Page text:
Abstract Detail


Morgan, Britany [1], Donohue, Kathleen [2], Lenaghan, Scott [3], Stewart, C. Neal [1].

Alleviating effects of competition through genetic and epigenetic alteration of phenotypes.

The neighboring community can have large impacts on the phenotypes and fitness of plants. While the mechanisms underlying the plastic response to cues of neighbor presence are not fully understood, due to the dynamic, inducible, and sometimes transmissible nature of these responses, epigenetic and other genetic regulatory mechanisms likely interact to regulate this plasticity. Furthermore, as organisms can respond to both past and present environments, epigenetic regulation of plasticity may occur in both the parent and the offspring generation. In the following sets of experiments, we aimed to quantify the relative importance of parent versus offspring environmental cues of neighbor presence on offspring phenotypes, the role of DNA methylation in regulating neighbor-induced plasticity, and the potential of phenotypic regulation within the current generation to alleviate effects of competition. In the first suite of experiments, using a combination of mutants and chemicals to reduce DNA methylation in Arabidopsis thaliana, we quantified whether DNA methylation influences offspring response to cues of competition within and across generations. In the second experiment, we evaluated whether potato plants (Solanum tuberosum) genetically edited to exhibit characteristic traits of the shade avoidance syndrome demonstrate reduced effects of competition when grown with heterospecific neighbors. In the first suite of experiments, disrupting DNA methylation in the parental generation led to consistent alterations of the parental effect of canopy between DNA methyltransferase mutants and chemical de-methylation. When used in multiple ecotypes, this chemical de-methylation altered response to competition with neighbors that varied by geneticbackground. In the second experiment, potatoes engineered to display phenotypes of shade avoidance demonstrated reduced effects of competition and more stable phenotypes across environments. Together, these experiments demonstrate that disrupting the regulation of phenotypes can sometimes increase competitive advantage in plants and the pre-emptive expression of shade avoidance traits can increase stability in important crop species.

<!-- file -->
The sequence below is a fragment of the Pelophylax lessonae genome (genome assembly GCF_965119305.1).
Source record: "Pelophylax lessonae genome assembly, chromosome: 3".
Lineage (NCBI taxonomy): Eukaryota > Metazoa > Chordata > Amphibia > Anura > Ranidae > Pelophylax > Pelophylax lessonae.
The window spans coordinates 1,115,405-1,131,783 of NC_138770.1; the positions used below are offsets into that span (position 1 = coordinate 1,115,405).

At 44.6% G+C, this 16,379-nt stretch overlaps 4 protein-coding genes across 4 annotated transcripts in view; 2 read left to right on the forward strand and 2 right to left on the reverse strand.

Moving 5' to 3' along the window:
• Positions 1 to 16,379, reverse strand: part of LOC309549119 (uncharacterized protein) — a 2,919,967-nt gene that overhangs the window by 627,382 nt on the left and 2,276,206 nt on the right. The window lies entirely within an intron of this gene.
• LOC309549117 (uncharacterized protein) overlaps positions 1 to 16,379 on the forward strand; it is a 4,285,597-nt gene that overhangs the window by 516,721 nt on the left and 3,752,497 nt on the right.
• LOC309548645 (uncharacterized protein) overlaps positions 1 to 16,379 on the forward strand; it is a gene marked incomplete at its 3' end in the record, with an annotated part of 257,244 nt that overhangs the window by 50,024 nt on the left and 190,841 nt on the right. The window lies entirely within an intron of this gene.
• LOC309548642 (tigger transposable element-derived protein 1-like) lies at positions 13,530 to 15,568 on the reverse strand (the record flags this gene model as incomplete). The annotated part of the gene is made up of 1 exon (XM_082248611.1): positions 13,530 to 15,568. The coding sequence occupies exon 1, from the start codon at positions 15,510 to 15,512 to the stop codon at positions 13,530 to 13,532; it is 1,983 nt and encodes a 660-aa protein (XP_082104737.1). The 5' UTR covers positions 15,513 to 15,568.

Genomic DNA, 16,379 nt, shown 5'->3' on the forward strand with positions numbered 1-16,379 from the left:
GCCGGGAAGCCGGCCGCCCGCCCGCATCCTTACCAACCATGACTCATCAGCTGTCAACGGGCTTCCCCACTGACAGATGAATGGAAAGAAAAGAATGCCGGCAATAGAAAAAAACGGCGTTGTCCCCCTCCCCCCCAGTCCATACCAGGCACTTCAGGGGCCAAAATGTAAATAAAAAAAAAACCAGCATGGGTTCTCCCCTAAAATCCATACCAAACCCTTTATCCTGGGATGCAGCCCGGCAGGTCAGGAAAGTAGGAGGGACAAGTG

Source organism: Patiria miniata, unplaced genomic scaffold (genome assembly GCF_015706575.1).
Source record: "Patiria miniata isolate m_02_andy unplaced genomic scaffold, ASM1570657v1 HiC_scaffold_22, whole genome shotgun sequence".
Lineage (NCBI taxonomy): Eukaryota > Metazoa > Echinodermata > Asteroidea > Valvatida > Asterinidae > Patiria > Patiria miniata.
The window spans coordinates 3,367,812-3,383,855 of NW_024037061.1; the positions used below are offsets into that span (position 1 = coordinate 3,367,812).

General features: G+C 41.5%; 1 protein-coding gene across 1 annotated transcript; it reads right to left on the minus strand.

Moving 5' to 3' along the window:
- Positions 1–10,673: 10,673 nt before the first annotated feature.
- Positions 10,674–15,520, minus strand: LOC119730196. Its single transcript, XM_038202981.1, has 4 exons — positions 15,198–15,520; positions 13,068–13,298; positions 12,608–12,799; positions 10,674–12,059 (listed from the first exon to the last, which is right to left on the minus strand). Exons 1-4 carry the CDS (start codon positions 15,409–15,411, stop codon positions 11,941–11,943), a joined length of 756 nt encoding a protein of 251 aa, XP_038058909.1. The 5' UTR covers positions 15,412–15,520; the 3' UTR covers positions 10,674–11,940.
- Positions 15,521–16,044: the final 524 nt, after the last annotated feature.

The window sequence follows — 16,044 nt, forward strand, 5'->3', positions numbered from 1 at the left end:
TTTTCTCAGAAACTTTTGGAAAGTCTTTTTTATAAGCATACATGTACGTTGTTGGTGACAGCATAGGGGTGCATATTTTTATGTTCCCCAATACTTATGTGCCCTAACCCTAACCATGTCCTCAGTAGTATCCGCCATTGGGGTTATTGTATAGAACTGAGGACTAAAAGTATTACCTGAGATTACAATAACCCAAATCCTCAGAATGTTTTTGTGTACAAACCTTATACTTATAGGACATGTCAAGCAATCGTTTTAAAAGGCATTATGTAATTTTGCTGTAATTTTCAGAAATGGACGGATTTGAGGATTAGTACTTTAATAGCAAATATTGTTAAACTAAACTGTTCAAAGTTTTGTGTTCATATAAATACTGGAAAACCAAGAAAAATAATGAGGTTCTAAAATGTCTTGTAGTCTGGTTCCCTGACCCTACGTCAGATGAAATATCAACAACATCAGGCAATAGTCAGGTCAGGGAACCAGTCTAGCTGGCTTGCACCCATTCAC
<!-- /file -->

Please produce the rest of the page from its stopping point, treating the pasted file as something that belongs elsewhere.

1 - University of Tennessee, Plant Sciences, 112 Plant Biotechnology Building, 2505 E J Chapman Drive, Knoxville, TN, 37996-4561, United States
2 - Duke University, Dept Of Biology, Box 90338, Durham, NC, 27708, United States
3 - University of Tennessee, Food Science, 102 Food Safety and Processing Building, 2600 River Dr., Knoxville, TN, 37996-4591, United States

plant ecology
DNA methylation
Gene editing
Phenotypic plasticity.

Presentation Type: Oral Paper
Number: EC07006
Abstract ID:128
Candidate for Awards:None

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